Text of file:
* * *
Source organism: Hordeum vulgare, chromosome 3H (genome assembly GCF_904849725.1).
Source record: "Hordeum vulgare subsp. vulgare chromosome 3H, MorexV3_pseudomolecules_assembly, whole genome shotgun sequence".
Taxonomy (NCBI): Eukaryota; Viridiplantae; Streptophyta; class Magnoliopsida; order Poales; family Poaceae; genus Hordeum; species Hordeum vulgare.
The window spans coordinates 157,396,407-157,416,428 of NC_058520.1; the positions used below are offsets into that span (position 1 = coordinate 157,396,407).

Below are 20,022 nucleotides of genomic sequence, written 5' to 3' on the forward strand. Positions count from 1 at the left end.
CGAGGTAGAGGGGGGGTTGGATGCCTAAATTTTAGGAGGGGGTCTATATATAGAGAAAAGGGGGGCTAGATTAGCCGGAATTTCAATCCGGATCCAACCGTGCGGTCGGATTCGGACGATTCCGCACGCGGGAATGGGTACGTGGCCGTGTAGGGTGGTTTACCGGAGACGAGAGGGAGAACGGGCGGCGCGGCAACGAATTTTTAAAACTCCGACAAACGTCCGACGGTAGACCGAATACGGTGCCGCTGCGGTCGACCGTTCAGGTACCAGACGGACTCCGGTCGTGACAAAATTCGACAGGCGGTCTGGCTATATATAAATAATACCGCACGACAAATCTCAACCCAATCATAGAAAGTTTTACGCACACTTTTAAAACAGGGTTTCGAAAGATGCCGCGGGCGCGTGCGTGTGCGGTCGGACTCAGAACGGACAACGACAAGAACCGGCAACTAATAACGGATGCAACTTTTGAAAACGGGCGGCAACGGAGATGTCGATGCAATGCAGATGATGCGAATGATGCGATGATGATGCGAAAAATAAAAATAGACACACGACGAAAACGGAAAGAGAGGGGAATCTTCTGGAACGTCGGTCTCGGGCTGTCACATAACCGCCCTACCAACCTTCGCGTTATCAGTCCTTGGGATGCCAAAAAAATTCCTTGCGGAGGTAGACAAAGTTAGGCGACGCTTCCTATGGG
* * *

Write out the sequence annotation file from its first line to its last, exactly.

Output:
Source organism: Hordeum vulgare, chromosome 3H (genome assembly GCF_904849725.1).
Source record: "Hordeum vulgare subsp. vulgare chromosome 3H, MorexV3_pseudomolecules_assembly, whole genome shotgun sequence".
Taxonomy (NCBI): Eukaryota; Viridiplantae; Streptophyta; class Magnoliopsida; order Poales; family Poaceae; genus Hordeum; species Hordeum vulgare.
The window spans coordinates 157,396,407-157,416,428 of NC_058520.1; the positions used below are offsets into that span (position 1 = coordinate 157,396,407).

Below are 20,022 nucleotides of genomic sequence, written 5' to 3' on the forward strand. Positions count from 1 at the left end.
CGAGGTAGAGGGGGGGTTGGATGCCTAAATTTTAGGAGGGGGTCTATATATAGAGAAAAGGGGGGCTAGATTAGCCGGAATTTCAATCCGGATCCAACCGTGCGGTCGGATTCGGACGATTCCGCACGCGGGAATGGGTACGTGGCCGTGTAGGGTGGTTTACCGGAGACGAGAGGGAGAACGGGCGGCGCGGCAACGAATTTTTAAAACTCCGACAAACGTCCGACGGTAGACCGAATACGGTGCCGCTGCGGTCGACCGTTCAGGTACCAGACGGACTCCGGTCGTGACAAAATTCGACAGGCGGTCTGGCTATATATAAATAATACCGCACGACAAATCTCAACCCAATCATAGAAAGTTTTACGCACACTTTTAAAACAGGGTTTCGAAAGATGCCGCGGGCGCGTGCGTGTGCGGTCGGACTCAGAACGGACAACGACAAGAACCGGCAACTAATAACGGATGCAACTTTTGAAAACGGGCGGCAACGGAGATGTCGATGCAATGCAGATGATGCGAATGATGCGATGATGATGCGAAAAATAAAAATAGACACACGACGAAAACGGAAAGAGAGGGGAATCTTCTGGAACGTCGGTCTCGGGCTGTCACATAACCGCCCTACCAACCTTCGCGTTATCAGTCCTTGGGATGCCAAAAAAATTCCTTGCGGAGGTAGACAAAGTTAGGCGACGCTTCCTATGGG